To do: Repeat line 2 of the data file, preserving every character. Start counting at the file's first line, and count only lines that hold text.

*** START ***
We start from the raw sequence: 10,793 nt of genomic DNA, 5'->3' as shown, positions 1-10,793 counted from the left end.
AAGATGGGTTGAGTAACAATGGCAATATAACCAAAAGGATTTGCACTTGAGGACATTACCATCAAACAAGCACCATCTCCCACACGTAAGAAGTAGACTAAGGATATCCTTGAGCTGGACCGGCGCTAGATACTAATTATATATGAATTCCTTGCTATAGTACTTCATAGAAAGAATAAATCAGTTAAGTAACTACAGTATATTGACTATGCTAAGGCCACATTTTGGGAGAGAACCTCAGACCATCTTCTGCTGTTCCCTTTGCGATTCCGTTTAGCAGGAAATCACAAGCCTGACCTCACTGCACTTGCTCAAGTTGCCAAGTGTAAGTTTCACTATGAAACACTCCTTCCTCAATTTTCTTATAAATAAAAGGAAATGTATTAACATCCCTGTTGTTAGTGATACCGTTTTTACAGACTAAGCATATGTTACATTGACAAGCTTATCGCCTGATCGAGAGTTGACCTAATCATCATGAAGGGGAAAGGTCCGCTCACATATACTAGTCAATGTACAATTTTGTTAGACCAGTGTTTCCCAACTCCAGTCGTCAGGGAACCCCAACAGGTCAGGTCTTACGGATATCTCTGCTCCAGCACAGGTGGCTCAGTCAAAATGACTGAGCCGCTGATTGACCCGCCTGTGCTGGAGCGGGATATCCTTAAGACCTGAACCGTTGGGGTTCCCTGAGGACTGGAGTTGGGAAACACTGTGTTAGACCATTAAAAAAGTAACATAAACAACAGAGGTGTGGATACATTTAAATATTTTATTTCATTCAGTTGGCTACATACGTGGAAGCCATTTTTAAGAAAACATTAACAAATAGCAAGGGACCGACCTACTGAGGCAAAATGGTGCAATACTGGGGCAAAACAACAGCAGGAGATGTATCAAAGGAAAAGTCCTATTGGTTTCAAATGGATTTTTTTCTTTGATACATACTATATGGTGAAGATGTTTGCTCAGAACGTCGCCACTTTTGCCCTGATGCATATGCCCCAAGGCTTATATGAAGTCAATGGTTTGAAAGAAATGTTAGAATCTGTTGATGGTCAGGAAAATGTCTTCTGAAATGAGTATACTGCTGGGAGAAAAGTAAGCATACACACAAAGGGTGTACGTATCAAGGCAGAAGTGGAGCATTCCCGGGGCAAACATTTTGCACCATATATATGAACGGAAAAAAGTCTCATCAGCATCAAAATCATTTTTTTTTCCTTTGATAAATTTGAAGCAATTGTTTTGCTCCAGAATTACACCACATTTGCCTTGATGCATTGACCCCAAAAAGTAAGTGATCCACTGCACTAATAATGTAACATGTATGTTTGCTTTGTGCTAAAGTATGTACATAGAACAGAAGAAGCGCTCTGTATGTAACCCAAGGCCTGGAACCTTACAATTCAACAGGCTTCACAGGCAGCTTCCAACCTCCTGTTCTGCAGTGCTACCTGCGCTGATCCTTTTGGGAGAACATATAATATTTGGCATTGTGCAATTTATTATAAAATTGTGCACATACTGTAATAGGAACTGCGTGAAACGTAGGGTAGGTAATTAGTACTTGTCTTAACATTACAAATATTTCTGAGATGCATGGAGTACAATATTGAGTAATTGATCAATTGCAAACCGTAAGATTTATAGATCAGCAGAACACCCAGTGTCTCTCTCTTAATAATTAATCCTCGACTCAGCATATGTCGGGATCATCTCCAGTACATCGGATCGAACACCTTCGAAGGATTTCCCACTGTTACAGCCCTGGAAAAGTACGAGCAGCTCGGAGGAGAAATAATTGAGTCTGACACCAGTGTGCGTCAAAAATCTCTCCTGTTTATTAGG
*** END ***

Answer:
AAGATGGGTTGAGTAACAATGGCAATATAACCAAAAGGATTTGCACTTGAGGACATTACCATCAAACAAGCACCATCTCCCACACGTAAGAAGTAGACTAAGGATATCCTTGAGCTGGACCGGCGCTAGATACTAATTATATATGAATTCCTTGCTATAGTACTTCATAGAAAGAATAAATCAGTTAAGTAACTACAGTATATTGACTATGCTAAGGCCACATTTTGGGAGAGAACCTCAGACCATCTTCTGCTGTTCCCTTTGCGATTCCGTTTAGCAGGAAATCACAAGCCTGACCTCACTGCACTTGCTCAAGTTGCCAAGTGTAAGTTTCACTATGAAACACTCCTTCCTCAATTTTCTTATAAATAAAAGGAAATGTATTAACATCCCTGTTGTTAGTGATACCGTTTTTACAGACTAAGCATATGTTACATTGACAAGCTTATCGCCTGATCGAGAGTTGACCTAATCATCATGAAGGGGAAAGGTCCGCTCACATATACTAGTCAATGTACAATTTTGTTAGACCAGTGTTTCCCAACTCCAGTCGTCAGGGAACCCCAACAGGTCAGGTCTTACGGATATCTCTGCTCCAGCACAGGTGGCTCAGTCAAAATGACTGAGCCGCTGATTGACCCGCCTGTGCTGGAGCGGGATATCCTTAAGACCTGAACCGTTGGGGTTCCCTGAGGACTGGAGTTGGGAAACACTGTGTTAGACCATTAAAAAAGTAACATAAACAACAGAGGTGTGGATACATTTAAATATTTTATTTCATTCAGTTGGCTACATACGTGGAAGCCATTTTTAAGAAAACATTAACAAATAGCAAGGGACCGACCTACTGAGGCAAAATGGTGCAATACTGGGGCAAAACAACAGCAGGAGATGTATCAAAGGAAAAGTCCTATTGGTTTCAAATGGATTTTTTTCTTTGATACATACTATATGGTGAAGATGTTTGCTCAGAACGTCGCCACTTTTGCCCTGATGCATATGCCCCAAGGCTTATATGAAGTCAATGGTTTGAAAGAAATGTTAGAATCTGTTGATGGTCAGGAAAATGTCTTCTGAAATGAGTATACTGCTGGGAGAAAAGTAAGCATACACACAAAGGGTGTACGTATCAAGGCAGAAGTGGAGCATTCCCGGGGCAAACATTTTGCACCATATATATGAACGGAAAAAAGTCTCATCAGCATCAAAATCATTTTTTTTTCCTTTGATAAATTTGAAGCAATTGTTTTGCTCCAGAATTACACCACATTTGCCTTGATGCATTGACCCCAAAAAGTAAGTGATCCACTGCACTAATAATGTAACATGTATGTTTGCTTTGTGCTAAAGTATGTACATAGAACAGAAGAAGCGCTCTGTATGTAACCCAAGGCCTGGAACCTTACAATTCAACAGGCTTCACAGGCAGCTTCCAACCTCCTGTTCTGCAGTGCTACCTGCGCTGATCCTTTTGGGAGAACATATAATATTTGGCATTGTGCAATTTATTATAAAATTGTGCACATACTGTAATAGGAACTGCGTGAAACGTAGGGTAGGTAATTAGTACTTGTCTTAACATTACAAATATTTCTGAGATGCATGGAGTACAATATTGAGTAATTGATCAATTGCAAACCGTAAGATTTATAGATCAGCAGAACACCCAGTGTCTCTCTCTTAATAATTAATCCTCGACTCAGCATATGTCGGGATCATCTCCAGTACATCGGATCGAACACCTTCGAAGGATTTCCCACTGTTACAGCCCTGGAAAAGTACGAGCAGCTCGGAGGAGAAATAATTGAGTCTGACACCAGTGTGCGTCAAAAATCTCTCCTGTTTATTAGG